Get In Touch
Recently in Media Delivery Category
One year ago, at NAB 2011, TV Everywhere was talked about... well... everywhere. Operators and programmers were racing to secure their strategies to stay relevant in the Media 3.0 world and take advantage of new business models; and after enjoying a few years of vigorous discussion, months went by with stalled progress, leaving many to wonder what happened.
Operators want to bundle content to their throngs of paying subscribers, and programmers want to maintain their own destination channels to increase brand recognition amongst consumers. No one wants to give in first. So the compromises became something in the middle, which no one was entirely pleased with.
As it stands, operators and programmers both share in the revenue of Internet video delivery, but no one party truly owns the whole customer relationship. Furthermore, there are questions abound about who possesses the valuable viewership data. There's complexity with these business deals, and even once they are put in place, it takes time and resources to get the solutions to market.
One year later, in time for NAB 2012, we're seeing renewed vigor around the TV Everywhere discussion. The various players are realizing that their time is up - regardless of whether a happy resolution has been reached, consumers are demanding access to their content on all devices now. That has left these parties scrambling to deliver the content subscribers are paying for to their many devices, and needing a solution provider that enables them to do so quickly, securely and at scale.
The formula to a successful TV Everywhere implementation combines multi-device delivery & security, measurement and subscriber authentication/authorization. In order to enable any of those services, a flexible cloud-based technology solution is required to rapidly and repeatedly reach the wide breadth of consumer devices. Without that flexibility, the time to market is slowed and paying subscriber engagement is potentially lost.
What are your predictions for TV Everywhere in the next 6-12 months? Your comments are welcomed.
[Akamai announced its TV Everywhere services at NAB last year and will be demoing live client applications this year at Booth #SL8124.]
Adam Greenbaum leads Akamai's efforts around TV Everywhere...
Next up is the big college basketball tournament happening throughout March! This year, fans can watch all of 67 games live on the Internet across more devices and platforms. Did you know there were 256 million Internet-connected devices in the market in 2011, according to InStat? During last year's tournament, 30% of streams were delivered to iPhone and iPad applications alone, and that doesn't even account for all the other mobile devices and tablets users can engage with.
So this begs the question, how will you as a fan engage with the games this year? How connected are you when it comes to watching your teams vie for the win? Tell us about your viewing habits with this quick survey: http://www.surveymonkey.com/s/XSFPVH8
Thanks for your time, and stay tuned to see the results!
There is already chatter about the impact the next generation of connected devices will have. Support for 4G/LTE promises to give users a better experience, enable new apps and experiences, and provide new revenue for the operators... However, it has also introduced the question of more congestion on already strained network resources. More functionality and higher resolutions are also being supported on connected living devices ranging from the media boxes like the Apple TV to Smart TVs to game consoles, which introduces similar challenges in enabling experiences in the office, local metro, or home due to increased network contention.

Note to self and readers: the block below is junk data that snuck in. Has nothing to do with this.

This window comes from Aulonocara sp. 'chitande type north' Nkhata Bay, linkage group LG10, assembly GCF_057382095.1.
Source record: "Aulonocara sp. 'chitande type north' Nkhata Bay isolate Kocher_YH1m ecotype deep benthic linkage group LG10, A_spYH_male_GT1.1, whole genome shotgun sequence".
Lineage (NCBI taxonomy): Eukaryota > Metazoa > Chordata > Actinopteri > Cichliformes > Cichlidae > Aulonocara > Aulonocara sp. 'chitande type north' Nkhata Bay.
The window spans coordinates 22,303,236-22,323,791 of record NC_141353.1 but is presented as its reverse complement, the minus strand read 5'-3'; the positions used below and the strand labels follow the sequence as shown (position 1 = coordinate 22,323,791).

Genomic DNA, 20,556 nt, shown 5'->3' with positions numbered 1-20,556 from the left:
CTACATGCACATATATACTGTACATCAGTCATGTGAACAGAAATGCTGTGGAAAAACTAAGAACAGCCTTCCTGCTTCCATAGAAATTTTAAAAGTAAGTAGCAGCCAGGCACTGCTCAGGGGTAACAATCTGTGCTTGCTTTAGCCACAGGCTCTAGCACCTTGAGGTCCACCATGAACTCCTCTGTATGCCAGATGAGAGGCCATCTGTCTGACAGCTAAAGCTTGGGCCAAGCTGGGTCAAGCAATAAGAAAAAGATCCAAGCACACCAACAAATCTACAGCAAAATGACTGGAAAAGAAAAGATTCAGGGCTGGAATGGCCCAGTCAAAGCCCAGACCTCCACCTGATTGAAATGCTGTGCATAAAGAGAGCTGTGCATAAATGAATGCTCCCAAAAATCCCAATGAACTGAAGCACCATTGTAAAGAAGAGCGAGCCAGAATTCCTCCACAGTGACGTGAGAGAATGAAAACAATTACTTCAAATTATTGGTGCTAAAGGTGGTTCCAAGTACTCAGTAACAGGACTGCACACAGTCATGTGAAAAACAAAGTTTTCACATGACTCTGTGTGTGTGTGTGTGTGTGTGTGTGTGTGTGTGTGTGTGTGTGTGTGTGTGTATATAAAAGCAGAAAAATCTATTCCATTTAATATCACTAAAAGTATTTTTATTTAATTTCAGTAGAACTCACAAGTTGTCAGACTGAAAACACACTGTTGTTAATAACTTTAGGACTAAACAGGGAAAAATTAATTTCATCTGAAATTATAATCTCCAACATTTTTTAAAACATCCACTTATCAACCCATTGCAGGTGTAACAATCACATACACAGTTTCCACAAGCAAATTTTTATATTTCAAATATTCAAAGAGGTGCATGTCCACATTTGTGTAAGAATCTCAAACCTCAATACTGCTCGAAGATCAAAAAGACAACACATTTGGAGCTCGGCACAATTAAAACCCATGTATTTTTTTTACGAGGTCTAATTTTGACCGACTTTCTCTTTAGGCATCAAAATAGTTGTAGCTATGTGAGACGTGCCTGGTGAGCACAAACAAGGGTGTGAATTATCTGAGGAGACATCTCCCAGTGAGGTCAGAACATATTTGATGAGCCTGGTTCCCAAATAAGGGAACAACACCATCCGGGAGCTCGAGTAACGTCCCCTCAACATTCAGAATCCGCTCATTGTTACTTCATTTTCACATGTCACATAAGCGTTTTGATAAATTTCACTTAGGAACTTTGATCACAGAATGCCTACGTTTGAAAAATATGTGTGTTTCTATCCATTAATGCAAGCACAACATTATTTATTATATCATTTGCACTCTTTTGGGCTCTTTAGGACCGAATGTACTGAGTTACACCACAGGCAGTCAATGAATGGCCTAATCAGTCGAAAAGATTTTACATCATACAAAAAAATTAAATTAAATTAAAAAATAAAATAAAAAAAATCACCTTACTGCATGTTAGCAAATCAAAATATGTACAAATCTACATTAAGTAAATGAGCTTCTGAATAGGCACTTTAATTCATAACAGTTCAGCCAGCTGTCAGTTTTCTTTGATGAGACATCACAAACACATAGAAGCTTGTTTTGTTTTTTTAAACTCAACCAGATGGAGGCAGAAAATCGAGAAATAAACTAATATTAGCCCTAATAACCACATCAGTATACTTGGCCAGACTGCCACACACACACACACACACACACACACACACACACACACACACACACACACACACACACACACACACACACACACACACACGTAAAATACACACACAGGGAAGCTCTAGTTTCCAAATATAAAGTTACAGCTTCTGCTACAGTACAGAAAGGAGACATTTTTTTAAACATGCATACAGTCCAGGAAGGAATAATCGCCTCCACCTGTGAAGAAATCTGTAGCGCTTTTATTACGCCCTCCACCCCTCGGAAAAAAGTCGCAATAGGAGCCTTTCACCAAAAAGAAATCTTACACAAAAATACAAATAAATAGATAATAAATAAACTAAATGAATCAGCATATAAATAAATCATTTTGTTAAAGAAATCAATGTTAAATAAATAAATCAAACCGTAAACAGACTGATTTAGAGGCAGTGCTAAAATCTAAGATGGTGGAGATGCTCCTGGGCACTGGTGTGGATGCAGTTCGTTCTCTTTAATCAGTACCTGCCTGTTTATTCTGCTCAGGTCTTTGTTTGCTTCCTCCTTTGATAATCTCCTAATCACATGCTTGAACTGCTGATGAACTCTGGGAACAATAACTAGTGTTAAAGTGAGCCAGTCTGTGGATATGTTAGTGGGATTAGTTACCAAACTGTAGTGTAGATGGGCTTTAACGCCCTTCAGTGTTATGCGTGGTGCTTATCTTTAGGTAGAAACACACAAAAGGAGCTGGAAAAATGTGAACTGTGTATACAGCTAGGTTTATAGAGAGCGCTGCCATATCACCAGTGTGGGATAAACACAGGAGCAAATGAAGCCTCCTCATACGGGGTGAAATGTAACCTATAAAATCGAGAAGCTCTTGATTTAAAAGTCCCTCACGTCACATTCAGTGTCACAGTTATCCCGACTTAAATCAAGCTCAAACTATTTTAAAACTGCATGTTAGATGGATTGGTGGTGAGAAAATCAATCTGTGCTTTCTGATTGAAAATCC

Every user who starts up an app or browser is fighting with every other user's demand, and most users are multi-tasking with multiple apps and browsers. While we at Akamai have been working on technologies to address these and other challenges, the pace of innovation across industries and Eco systems is likely to continue to create a more rapid pace of challenges. How are you addressing these challenges where you work? Share your innovation stories.
Sent from my mobile device, on wifi, on an airplane... Please excuse typos
Kris Alexander is Akamai's Chief Strategist for Connected Devices and Gaming
Akamai is fortunate to be involved with this, the 3rd installment of GRAMMY Live, and we sat down this week with GRAMMY Live Executive Producer Peter Anton, who's consulting for The Recording Academy, to talk about the event.
Akamai: Peter, last year you saw great viewership numbers for GRAMMY Live, but there might be a few people out there that have not had a chance to visit. Can you give us a quick tour of the second screen experience on GRAMMY Live this year?
Peter Anton: This year we are partnering with CBS on GRAMMY Live and associated mobile apps to bring fans three days of live coverage of VIP events leading up to Music's Biggest Night®. The live stream is accompanied by exclusive pre-taped and archived GRAMMY moments, as well as a variety of live backstage cameras. The GRAMMY Live real-time, online broadcast, includes live video, photos, blogging, tweets and retweets, official news reports and personalized updates from our GRAMMY Live hosts. Exclusive GRAMMY cams bring users beyond the red-velvet-rope to capture behind-the-scenes footage of all the action leading up to and through the 54th GRAMMY Awards, culminating at the official GRAMMY Celebration after party. To round out the experience, this year we've included a feature rich GRAMMY Live mobile app, enabling fans to watch the live stream on their favorite iOS device.